Do you have a person in your life who is always happy? You know, that friend who always urges you to look on the ‘bright side’, always has a smile on their face no matter what the weather brings and just simply lights up any room they walk in? Humankind: A Hopeful History is essentially the book-equivalent of that friend.
That friend of mine actually recently came back into my life after a bit of a hiatus (uni, relationships, careers etc…). I’m so grateful to have her back in my life though, she’s a walking mood-booster, and when she’s around the pessimist inside me retreats ever so slightly. Again, Humankind: A Hopeful History is almost the book-equivalent of that. Inside the book, I’m reassured of human decency and all the evidence that points to us being inherently good. But is his argument too simplistic? Am struggling with the idea that we humans are essentially wicked OR lovely, and nothing in between?
I stumbled upon Humankind: A Hopeful History some time over Summer last year. I remember I was having a particularly good afternoon; the sun was shining and there was a little pop-up bookstore in our town. Fast forward to December and I needed a new read so it was time to see what was Bregman finds so hopeful about history.
I can’t remember what drew me to the book originally, but I suspect I felt reassured by Bregman’s thesis. He seemed so sure that, deep down, most of us are good and care about others and want to help everyone and treat each other fairly. Nice right?
As an over-thinker I was hopeful. If he can reshape the darker side of our history then maybe I can stress less next time the lady at the bus stop looks at me funny. Unfortunately, I’m not sure I’ve been convinced – especially when it came to his argument over the Holocaust where his explanation for the, whilst interesting, felt lacking.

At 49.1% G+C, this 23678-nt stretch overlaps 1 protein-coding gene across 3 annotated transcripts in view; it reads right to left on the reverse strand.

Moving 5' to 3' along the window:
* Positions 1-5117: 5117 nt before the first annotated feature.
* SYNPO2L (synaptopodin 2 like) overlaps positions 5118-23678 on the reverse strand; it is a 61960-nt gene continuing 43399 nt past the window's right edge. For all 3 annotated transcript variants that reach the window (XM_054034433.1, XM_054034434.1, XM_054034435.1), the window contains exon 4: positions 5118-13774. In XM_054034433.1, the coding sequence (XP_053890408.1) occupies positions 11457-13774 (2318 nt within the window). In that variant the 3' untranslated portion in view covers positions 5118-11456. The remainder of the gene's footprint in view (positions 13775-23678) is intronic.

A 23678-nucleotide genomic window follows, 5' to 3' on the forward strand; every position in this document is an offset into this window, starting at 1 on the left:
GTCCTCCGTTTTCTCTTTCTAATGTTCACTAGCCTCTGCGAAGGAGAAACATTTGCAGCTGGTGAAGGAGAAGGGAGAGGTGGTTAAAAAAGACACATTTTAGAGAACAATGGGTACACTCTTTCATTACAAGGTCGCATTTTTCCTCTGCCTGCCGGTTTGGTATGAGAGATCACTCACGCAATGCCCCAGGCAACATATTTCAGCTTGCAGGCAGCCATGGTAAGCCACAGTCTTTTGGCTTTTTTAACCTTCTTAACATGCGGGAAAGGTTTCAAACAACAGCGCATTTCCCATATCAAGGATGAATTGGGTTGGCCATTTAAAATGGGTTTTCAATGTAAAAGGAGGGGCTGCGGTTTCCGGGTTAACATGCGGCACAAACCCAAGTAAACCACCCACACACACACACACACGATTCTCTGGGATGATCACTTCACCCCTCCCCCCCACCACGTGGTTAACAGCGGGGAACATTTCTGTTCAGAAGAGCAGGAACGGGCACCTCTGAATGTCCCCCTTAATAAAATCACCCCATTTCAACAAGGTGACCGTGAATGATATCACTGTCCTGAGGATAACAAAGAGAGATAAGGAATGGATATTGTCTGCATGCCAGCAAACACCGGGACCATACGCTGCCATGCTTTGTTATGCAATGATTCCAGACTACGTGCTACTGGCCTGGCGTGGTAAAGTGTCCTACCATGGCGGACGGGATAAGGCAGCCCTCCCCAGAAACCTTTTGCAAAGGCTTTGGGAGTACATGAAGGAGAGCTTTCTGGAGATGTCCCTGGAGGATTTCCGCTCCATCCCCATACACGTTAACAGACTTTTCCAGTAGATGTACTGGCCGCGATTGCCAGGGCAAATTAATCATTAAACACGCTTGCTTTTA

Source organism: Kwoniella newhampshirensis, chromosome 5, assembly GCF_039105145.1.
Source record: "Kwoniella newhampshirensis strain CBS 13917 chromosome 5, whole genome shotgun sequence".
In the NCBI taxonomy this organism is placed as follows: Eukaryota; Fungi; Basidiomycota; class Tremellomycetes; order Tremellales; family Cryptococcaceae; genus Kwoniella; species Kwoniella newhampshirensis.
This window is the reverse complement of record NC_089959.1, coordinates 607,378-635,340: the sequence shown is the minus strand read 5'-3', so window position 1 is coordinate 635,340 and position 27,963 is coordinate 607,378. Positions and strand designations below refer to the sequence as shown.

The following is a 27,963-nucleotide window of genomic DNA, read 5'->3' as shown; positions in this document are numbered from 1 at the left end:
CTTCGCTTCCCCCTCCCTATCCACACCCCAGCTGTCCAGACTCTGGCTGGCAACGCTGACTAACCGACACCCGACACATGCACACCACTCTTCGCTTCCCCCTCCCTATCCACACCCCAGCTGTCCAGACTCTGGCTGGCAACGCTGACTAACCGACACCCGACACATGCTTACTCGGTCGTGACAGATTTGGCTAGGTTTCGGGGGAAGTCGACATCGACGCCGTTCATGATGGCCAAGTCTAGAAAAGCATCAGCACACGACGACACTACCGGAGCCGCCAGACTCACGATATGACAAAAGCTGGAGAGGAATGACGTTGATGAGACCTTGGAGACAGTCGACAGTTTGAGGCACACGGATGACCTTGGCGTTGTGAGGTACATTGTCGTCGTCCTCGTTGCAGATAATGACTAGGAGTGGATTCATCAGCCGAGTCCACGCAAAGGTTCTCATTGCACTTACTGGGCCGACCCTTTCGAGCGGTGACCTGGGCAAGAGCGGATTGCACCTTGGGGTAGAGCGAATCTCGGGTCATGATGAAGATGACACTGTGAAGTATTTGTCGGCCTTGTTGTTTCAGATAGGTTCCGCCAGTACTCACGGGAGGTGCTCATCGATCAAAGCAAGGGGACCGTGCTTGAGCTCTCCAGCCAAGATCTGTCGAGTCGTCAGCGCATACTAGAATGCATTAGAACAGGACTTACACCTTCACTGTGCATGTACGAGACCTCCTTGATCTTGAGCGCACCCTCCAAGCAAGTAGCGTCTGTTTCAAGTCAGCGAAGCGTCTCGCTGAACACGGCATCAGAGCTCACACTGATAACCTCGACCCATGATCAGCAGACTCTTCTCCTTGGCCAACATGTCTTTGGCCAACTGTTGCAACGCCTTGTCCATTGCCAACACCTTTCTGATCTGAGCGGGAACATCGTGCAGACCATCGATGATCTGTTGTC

Bregman’s explanation didn’t really focus on those inciting the segregation, violence and other unspeakable actions, but suggested that those on the front line were there because of society’s instinct to conform, and the camaraderie between soldiers. Can I really be led to believe that something so fundamentally evil occurred because we humans do as we are told? Hmm.
Critics of Bregman suggest that he cherry picks the things that support his argument, making wild assertions about our ancestry, and maybe I’m inclined to agree. I can’t see a neat and tidy way to account for wars, genocide, and other crimes committed every single day on innocent victims and bystanders.
I think it is nice that he can run around in circles to try and prove we are all good, but it is not always easy to explain away certain atrocities and injustices we face in the world. Surely it is better to face our faults, and know that there is work to be done. If we ignore it, then who will take responsibility?
I’d like to think I see the good in people, but I’m tentative. I’m sure there are a lot of genuinely good and wholesome people in the world (I certainly work with a lot of lovely folks that help me believe in that). And along came Covid-19 which actually strengthened that argument (in my opinion), seeing communities come together to clap for carers and shop for their vulnerable neighbours was genuinely very wholesome.
Realistically though, Humans are complicated. Life is complicated. Whilst Bregman’s words are in black and white, I don’t think human nature is. It’s a grey area. We capable of being good, compassionate and showing kindness, BUT I also believe that we are capable of the opposite. I think a part of what makes us human is the battle between our philanthropic side and our egos, and whether we choose to be thoughtful of others or protect our own interests.
I genuinely enjoyed the book. It’s bold. It’s though-provoking and I learnt a lot and despite not being entirely convinced by the end, Bregman’s of wealth of knowledge and evidence made this a must-read. If nothing else, the book will encourage you to think about the world in a different way (much like that friend of mine that continues to keep me looking on the bright side.)